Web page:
In this article, we are going to be discussing what intermodal transport is, how it generally works, and more importantly… How this system of transport greatly benefits freight operations.
In a nutshell, Intermodal freight transport (IFT) is a term that describes the action of using two or more different modes of transportation to move goods from their origin to their destination.
Yeah, it’s extremely easy to understand but let’s look at how this method compares with more traditional OTR transport operations and what the process looks like…
In traditional over the road (OTR) shipping, cargo leaves from a warehouse on a dedicated truck. It is carried over the road, making many stops along the way to either fuel up or allow the driver to meet their requirements for Hours of Service (HOS). This equals to hours of downtime which amounts to dollars that could have been spent on perfecting other areas of the operation.
If it is long-haul freight, the driver will more than likely carry the container all the way to the courier warehouse or other destination. Potentially, this also means that it may be transferred through a line of other trucks, being unloaded and loaded again at various checkpoints, increasing the chance of damage to goods, loss of goods, and a number of other issues that could arise from this “high-touch” method.
Intermodal freight transport, unlike traditional OTR operations, makes use of a variety of different shipping methods to move a single shipment of cargo.
For example, cargo may be loaded into a stackable container that is specifically designed to be able to be transported easily on a variety of vessels/vehicles. It is then transported by truck to either a seaport or a railway. When the truck arrives, the entire container is simply taken off the truck by a large crane designed machine. The truck driver is now freed up to head back to his warehouse.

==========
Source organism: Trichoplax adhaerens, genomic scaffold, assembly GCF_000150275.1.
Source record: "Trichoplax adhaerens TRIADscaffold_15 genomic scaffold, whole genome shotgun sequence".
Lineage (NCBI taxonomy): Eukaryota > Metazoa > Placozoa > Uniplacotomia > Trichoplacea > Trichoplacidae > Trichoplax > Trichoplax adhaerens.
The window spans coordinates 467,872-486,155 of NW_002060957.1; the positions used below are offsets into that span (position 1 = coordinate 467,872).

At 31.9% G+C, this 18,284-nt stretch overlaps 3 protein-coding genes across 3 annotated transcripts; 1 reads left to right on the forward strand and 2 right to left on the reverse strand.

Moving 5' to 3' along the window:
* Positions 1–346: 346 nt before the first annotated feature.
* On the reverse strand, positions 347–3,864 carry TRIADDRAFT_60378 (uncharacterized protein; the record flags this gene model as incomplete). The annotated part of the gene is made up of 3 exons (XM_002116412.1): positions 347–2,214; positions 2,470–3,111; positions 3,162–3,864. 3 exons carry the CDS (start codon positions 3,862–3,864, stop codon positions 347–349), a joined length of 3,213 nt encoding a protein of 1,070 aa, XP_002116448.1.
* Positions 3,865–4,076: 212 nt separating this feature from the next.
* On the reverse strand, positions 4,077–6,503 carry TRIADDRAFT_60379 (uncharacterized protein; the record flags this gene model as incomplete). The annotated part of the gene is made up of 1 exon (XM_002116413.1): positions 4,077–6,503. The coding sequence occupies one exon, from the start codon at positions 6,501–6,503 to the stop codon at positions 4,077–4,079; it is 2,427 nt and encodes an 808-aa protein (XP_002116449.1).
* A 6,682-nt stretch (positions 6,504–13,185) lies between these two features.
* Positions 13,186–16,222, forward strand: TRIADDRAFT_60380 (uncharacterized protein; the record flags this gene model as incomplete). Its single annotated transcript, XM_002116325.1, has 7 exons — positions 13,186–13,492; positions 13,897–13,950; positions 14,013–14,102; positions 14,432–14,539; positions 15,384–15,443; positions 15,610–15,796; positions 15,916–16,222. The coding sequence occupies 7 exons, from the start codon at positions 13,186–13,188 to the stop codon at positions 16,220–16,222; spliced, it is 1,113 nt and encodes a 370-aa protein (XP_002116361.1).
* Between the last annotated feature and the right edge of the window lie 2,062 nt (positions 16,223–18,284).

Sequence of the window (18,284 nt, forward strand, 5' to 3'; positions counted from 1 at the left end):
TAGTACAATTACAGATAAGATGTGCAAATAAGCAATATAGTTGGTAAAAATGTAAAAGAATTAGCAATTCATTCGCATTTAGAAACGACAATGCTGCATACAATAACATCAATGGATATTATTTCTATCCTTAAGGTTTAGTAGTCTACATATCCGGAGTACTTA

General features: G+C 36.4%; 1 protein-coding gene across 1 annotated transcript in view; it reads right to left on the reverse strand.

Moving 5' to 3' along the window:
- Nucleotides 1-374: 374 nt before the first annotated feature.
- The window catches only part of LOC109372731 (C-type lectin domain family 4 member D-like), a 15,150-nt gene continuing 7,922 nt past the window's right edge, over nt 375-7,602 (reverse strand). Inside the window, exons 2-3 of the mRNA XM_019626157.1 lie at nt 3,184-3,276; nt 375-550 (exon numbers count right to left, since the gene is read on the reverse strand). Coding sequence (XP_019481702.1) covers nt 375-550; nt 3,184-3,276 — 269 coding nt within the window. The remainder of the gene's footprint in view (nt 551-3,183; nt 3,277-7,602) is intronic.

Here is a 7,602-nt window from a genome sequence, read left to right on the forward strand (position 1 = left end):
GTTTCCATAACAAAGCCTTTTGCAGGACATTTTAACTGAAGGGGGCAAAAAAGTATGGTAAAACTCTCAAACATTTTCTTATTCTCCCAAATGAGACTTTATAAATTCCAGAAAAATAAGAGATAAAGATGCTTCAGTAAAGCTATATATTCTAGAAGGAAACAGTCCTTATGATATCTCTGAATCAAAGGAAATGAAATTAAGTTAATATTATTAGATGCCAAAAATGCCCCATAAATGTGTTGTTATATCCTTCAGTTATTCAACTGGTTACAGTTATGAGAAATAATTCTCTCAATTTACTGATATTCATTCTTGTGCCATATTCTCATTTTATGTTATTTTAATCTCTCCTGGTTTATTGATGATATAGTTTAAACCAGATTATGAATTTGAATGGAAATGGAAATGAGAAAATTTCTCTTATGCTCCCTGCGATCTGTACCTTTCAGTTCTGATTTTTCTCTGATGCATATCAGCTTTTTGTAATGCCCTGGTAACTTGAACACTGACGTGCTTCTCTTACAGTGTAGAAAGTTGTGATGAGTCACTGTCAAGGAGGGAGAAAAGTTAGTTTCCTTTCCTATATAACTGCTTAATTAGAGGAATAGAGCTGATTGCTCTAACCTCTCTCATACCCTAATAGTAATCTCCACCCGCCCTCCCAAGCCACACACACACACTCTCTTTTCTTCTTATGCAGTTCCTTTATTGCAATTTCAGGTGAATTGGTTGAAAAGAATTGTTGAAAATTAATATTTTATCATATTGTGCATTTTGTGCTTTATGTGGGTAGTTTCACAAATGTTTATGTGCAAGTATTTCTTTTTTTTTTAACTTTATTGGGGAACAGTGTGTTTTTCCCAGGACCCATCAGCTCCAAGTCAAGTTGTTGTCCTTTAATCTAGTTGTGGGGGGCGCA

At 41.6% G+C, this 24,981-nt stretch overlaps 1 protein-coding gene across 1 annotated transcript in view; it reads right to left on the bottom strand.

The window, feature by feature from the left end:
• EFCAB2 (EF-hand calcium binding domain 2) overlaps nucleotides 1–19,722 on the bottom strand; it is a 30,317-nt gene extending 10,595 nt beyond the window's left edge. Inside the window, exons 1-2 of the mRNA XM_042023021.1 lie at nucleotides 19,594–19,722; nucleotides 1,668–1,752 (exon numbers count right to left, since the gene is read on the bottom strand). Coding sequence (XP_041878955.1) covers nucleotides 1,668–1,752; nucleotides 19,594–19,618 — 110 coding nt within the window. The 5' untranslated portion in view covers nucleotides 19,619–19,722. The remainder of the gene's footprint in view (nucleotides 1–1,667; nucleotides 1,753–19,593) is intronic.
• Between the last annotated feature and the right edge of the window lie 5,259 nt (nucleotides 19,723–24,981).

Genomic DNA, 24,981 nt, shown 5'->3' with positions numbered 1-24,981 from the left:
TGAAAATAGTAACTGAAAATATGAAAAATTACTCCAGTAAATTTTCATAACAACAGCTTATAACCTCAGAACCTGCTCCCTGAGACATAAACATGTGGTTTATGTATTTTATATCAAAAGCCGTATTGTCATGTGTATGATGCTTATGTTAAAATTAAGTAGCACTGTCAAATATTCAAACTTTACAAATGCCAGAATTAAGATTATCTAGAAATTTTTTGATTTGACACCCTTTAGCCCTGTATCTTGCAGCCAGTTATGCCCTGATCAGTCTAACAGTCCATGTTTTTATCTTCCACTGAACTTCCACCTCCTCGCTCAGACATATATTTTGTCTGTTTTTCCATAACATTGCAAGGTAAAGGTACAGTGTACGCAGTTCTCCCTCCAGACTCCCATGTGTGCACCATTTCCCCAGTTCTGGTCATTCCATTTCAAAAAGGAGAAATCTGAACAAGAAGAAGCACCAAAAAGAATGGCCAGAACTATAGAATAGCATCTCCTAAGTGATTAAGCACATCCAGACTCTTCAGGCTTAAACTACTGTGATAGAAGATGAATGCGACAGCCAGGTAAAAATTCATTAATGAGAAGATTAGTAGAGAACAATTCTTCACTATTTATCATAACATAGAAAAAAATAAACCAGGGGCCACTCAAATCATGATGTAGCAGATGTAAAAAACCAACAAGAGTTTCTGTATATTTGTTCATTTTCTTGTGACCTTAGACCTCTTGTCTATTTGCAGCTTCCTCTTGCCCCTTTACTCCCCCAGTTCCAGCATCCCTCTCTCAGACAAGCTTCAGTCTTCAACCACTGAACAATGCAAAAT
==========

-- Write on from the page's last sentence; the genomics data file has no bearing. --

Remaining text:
At this point, the whole shipping container is loaded onto either the ship or the cargo train and sent on its way to its next stop where it is picked up for a short-haul to whatever facility is going to deliver it right to the customer’s doorstep.
Intermodal freight transportation comes with quite a few benefits to all parties involved.
First and foremost, the greatest benefit comes from the fact that this type of shipping method can really take the brakes off the whole process. What I mean by this is that since the truck drivers will generally only need to take cargo a short distance either when unloading at the first station, or picking up at the last, HOS concerns are greatly minimized. And this leads to the cargo being placed into a system that keeps it constantly moving. Or at least, moving more frequently and at greater distances/speeds than traditionally.
And this leads into the next point…
By keeping the truck drivers moving on short-haul trips like this, they can potentially make more deliveries on a daily or weekly basis. They can move from one job to the next with relative ease, can be home at night generally (this is really useful when trying to develop good corporate social responsibility practices), and this can double the efficiency of basic transport needs overall.
Lastly, intermodal freight transport can save a company a lot of money.
Since there are fewer fuel costs involved when utilizing IFT, a company can free up a lot of its cash flow and then redirect it toward other things they may need to focus on. Fuel prices are changing every day, so anytime that a company can save on this expense needs to be taken advantage of.
When you compound that with the fact that drivers are only traveling short distances, you can easily see where a company could dump that cash flow. If they take this cash flow and reinvest into newer, more efficient trucks, hiring more drivers, or just put it back into their general shipping operations, their growth could be astronomical.
Intermodal transport can get freight to its destination in a fraction of the time that it would take if you were to use solely OTR transportation.
It is indeed more complex and at times may not be the most viable or wisest option such as is the case for smaller operations. But as this system continues to be expanded upon, I believe we may see a drastic decline in, at the very least, nationwide OTR freight.